|US8515677||Jul 12, 2010||Aug 20, 2013||Smart Drilling And Completion, Inc.||Methods and apparatus to prevent failures of fiber-reinforced composite materials under compressive stresses caused by fluids and gases invading microfractures in the materials|
|US8536497||Oct 13, 2008||Sep 17, 2013||Shell Oil Company||Methods for forming long subsurface heaters|
|US8562078||Nov 25, 2009||Oct 22, 2013||Shell Oil Company||Hydrocarbon production from mines and tunnels used in treating subsurface hydrocarbon containing formations|
|US8586866||Oct 7, 2011||Nov 19, 2013||Shell Oil Company||Hydroformed splice for insulated conductors|
|US8586867||Oct 7, 2011||Nov 19, 2013||Shell Oil Company||End termination for three-phase insulated conductors|
|US8606091||Oct 20, 2006||Dec 10, 2013||Shell Oil Company||Subsurface heaters with low sulfidation rates|
|US8608249||Apr 26, 2010||Dec 17, 2013||Shell Oil Company||In situ thermal processing of an oil shale formation|
|US8627887||Dec 8, 2008||Jan 14, 2014||Shell Oil Company||In situ recovery from a hydrocarbon containing formation|
|US8631866||Apr 8, 2011||Jan 21, 2014||Shell Oil Company||Leak detection in circulated fluid systems for heating subsurface formations|
|US8636323||Nov 25, 2009||Jan 28, 2014||Shell Oil Company||Mines and tunnels for use in treating subsurface hydrocarbon containing formations|
|US8662175||Apr 18, 2008||Mar 4, 2014||Shell Oil Company||Varying properties of in situ heat treatment of a tar sands formation based on assessed viscosities|
|US8664817||May 16, 2011||Mar 4, 2014||Baker Hughes Incorporated||Electrical submersible pump system having high temperature insulation materials and buffered lubricant|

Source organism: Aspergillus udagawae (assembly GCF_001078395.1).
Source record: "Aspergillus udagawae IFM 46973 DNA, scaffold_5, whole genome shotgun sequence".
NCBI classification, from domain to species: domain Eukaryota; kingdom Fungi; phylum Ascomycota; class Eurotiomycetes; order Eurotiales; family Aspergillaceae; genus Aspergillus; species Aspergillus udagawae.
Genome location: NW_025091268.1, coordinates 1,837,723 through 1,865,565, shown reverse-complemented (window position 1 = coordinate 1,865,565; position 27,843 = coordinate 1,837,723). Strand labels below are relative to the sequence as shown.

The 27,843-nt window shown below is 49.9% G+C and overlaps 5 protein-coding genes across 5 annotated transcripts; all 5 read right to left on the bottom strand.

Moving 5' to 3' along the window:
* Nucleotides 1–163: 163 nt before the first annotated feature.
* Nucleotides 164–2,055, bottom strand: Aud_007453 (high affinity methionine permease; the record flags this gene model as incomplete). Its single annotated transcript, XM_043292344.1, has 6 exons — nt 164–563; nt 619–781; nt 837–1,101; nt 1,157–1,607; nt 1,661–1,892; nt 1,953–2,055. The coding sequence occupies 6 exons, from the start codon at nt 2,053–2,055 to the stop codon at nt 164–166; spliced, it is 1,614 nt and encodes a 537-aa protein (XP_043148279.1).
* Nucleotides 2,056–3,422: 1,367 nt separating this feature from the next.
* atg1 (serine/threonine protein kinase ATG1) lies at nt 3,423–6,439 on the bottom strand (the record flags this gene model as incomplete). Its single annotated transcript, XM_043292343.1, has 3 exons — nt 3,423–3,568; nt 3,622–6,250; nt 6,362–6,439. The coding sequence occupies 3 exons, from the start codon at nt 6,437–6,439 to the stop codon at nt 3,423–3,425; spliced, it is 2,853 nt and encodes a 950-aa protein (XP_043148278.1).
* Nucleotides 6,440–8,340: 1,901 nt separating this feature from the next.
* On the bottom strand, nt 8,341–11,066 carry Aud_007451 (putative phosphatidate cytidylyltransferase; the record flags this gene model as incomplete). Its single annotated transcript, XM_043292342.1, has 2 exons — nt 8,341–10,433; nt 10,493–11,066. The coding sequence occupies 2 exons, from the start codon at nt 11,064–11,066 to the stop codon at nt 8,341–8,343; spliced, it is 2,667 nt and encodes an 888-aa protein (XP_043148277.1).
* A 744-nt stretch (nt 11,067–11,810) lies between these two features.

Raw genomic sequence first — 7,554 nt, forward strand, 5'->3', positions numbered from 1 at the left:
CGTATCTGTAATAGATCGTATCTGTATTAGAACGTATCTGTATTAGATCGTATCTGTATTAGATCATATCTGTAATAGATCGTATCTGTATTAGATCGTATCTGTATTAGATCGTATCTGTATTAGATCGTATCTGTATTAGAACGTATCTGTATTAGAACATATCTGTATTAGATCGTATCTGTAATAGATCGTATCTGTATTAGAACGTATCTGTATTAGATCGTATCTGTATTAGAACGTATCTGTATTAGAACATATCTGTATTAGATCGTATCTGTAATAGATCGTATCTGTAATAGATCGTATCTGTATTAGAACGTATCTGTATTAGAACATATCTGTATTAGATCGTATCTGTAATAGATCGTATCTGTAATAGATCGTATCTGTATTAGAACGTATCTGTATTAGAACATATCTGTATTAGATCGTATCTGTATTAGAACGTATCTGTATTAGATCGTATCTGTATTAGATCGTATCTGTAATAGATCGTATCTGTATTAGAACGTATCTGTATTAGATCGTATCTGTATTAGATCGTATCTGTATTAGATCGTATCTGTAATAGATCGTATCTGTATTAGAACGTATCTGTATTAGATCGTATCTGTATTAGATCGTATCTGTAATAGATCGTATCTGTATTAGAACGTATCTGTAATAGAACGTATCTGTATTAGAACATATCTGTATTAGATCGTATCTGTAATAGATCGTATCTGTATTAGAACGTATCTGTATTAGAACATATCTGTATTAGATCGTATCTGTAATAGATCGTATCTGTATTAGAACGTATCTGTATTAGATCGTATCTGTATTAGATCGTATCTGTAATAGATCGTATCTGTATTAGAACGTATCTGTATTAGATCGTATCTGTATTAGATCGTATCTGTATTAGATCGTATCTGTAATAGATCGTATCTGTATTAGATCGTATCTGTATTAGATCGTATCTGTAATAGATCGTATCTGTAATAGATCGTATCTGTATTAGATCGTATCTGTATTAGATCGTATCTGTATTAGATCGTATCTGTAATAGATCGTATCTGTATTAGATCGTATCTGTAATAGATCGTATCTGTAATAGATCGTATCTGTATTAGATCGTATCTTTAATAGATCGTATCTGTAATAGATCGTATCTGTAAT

|US8692115||May 16, 2011||Apr 8, 2014||Baker Hughes Incorporated||Electrical submersible pump system having high temperature insulation materials|
|US8701768||Apr 8, 2011||Apr 22, 2014||Shell Oil Company||Methods for treating hydrocarbon formations|
|US8701769||Apr 8, 2011||Apr 22, 2014||Shell Oil Company||Methods for treating hydrocarbon formations based on geology|
|US8704416||May 16, 2011||Apr 22, 2014||Baker Hughes Incorporated||Electrical submersible pump system having improved magnet wire leads|
|US8732946||Oct 7, 2011||May 27, 2014||Shell Oil Company||Mechanical compaction of insulator for insulated conductor splices|
|US8739874||Apr 8, 2011||Jun 3, 2014||Shell Oil Company||Methods for heating with slots in hydrocarbon formations|
|US8752904||Apr 10, 2009||Jun 17, 2014||Shell Oil Company||Heated fluid flow in mines and tunnels used in heating subsurface hydrocarbon containing formations|
|US8772997||May 16, 2011||Jul 8, 2014||Baker Hughes Incorporated||Electrical submersible pump system having high temperature slot, end bell and phase-to-phase insulation|
|US8789586||Jul 12, 2013||Jul 29, 2014||Shell Oil Company||In situ recovery from a hydrocarbon containing formation|
|US8791396 *||Apr 18, 2008||Jul 29, 2014||Shell Oil Company||Floating insulated conductors for heating subsurface formations|
|US8816203||Oct 8, 2010||Aug 26, 2014||Shell Oil Company||Compacted coupling joint for coupling insulated conductors|